Miao - Orientation

Identification. The various Miao groups are for the most part an unstratified agricultural people found in the uplands of several provinces of China and related to the Hmong of Southeast Asia. They are distinguished by language, dress, historical traditions, and cultural practice from neighboring ethnic groups and the dominant Han Chinese. They are not culturally homogeneous and the differences between local Miao cultures are often as great as between Miao and non-Miao neighbors. The term "Miao" is Chinese, and means "weeds" or "sprouts." Chinese minority policies since the 1950s treat these diverse groups as a single nationality and associate them with the San Miao Kingdom of central China mentioned in histories of the Han dynasty (200 B.C. - A.D. 200).

Location. About half of China's Miao are located in Guizhou Province. Another 34 percent are evenly divided between Yunnan Province and western Hunan Province. The remainder are mainly found in Sichuan and Guangxi, with a small number in Guangdong and Hainan. Some of the latter may have been resettled there during the Qing dynasty. The wide dispersion makes it difficult to generalize about ecological settings. Miao settlements are found anywhere from a few hundred meters above sea level to elevations of 1,400 meters or more. The largest number are uplands people, often living at elevations over 1,200 meters and located at some distance from urban centers or the lowlands and river valleys where the Han are concentrated. Often, these upland villages and hamlets are interspersed with those of other minorities such as Yao, Dong, Zhuang, Yi, Hui, and Bouyei. Most live in the fourteen autonomous prefectures and counties designated as Miao or part-Miao. Among the largest of these are the Qiandongnan Miao-Dong Autonomous Prefecture and Qiannan Bouyei-Miao Autonomous Prefecture established in Guizhou in 1956, the Wenshan Zhuang-Miao Autonomous Prefecture of Yunnan established in 1958, and the Chengbu Miao Autonomous County in Hunan organized in 1956. In addition, there are Miao present in at least ten other autonomous units where they are a minority among the minorities. Some Miao villages are within minzuxiang (minority townships), in areas that have a high concentration of minority peoples but not autonomous status, as is the case in Zhaotong Prefecture in northeastern Yunnan.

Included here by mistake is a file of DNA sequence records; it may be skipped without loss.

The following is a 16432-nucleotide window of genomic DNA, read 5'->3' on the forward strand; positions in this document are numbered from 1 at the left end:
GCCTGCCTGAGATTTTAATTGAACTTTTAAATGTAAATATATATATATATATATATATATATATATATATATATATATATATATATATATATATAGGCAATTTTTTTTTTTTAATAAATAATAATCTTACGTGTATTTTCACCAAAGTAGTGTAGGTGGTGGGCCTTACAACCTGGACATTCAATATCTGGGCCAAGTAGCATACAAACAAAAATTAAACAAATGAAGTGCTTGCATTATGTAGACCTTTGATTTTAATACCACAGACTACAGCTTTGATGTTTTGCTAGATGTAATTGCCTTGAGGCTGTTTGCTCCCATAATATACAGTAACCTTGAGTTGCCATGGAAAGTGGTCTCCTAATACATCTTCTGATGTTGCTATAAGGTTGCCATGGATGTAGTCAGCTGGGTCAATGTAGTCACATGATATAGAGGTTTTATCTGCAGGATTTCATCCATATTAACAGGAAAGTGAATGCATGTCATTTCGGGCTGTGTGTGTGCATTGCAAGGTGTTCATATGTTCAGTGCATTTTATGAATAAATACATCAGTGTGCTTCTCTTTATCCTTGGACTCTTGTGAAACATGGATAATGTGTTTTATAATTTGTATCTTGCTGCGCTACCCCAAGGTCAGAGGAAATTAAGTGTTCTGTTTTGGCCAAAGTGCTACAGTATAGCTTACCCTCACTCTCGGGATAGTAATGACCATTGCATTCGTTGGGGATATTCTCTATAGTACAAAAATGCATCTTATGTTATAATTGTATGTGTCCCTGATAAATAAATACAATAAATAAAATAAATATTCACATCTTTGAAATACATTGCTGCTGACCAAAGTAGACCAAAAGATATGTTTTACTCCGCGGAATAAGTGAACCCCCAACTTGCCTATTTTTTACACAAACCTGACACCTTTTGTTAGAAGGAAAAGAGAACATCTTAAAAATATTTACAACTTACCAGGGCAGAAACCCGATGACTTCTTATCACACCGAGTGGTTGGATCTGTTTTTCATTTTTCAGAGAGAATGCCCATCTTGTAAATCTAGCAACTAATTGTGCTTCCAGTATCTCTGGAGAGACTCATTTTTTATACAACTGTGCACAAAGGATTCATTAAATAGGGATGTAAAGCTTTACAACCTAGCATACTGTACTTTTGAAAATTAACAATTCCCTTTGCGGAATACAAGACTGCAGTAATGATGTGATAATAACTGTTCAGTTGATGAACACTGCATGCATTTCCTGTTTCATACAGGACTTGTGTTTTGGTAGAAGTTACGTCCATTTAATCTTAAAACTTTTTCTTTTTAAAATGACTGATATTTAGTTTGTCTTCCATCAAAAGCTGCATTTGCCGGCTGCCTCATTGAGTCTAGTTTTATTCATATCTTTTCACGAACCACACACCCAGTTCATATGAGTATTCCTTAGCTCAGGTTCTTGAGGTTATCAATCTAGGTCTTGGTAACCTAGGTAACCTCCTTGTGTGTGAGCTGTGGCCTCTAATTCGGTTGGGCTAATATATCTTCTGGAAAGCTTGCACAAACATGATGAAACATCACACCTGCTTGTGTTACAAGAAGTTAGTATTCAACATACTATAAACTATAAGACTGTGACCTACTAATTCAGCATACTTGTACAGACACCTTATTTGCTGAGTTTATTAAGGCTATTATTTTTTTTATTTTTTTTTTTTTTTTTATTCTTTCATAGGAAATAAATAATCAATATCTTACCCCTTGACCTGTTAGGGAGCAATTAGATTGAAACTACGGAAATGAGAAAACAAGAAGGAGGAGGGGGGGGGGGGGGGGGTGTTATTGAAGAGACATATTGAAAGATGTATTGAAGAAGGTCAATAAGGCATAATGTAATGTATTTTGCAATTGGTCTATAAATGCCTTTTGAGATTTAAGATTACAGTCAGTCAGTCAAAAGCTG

Demography. The 1990 census reports a population of 7,398,677 Miao. This is an increase of almost 47 percent over the 1982 census figure of 5,036,377. Some of the growth is due to natural increase (as of 1990 the Miao were not limited to one or two children) and some to the recognition of additional population as Miao and better census procedures.

Linguistic Affiliation. According to Chinese language classification, the Miao languages belong to the Miao-Yao Branch of Sino-Tibetan. Officially, these languages are termed fangyin (dialects) although they are not mutually intelligible. There are at least three main languages, further divisible into distinct and separate sublanguages or dialects of varying degrees of closeness. The Miao languages are tonal. Xiangxi, spoken in western Hunan by close to one million speakers, is associated with the Red Miao. It is comprised of two sublanguages. The larger of the two has been taken as standard and given a romanization for school texts and other local publications. The Qiandong language of central and eastern Guizhou is associated with the Black Miao. It has three major subdivisions. The most widespread of the three has well over a million speakers, and is taken as the official standard. The others, with a half million speakers each, are regarded as dialects and, as of this writing, have no official recognition. The Chuanqiandian languages are spoken by White, Flowery, and Blue Miao. There are at least seven major subdivisions, each further divided into a number of local dialects. At present only Chuanqiandianci (White Miao) and Diandongbei (Hua Miao) are officially recognized. Both of these formerly used a phonetic script, introduced by missionaries at the turn of the century. The script has been supplanted by a government-introduced romanization. In addition there are some eight additional fangyin, with several thousand speakers each, which do not fit into any of the major categories. Most of the Miao in Hainan are Yao speakers, and some Miao elsewhere speak only Dong or Chinese.

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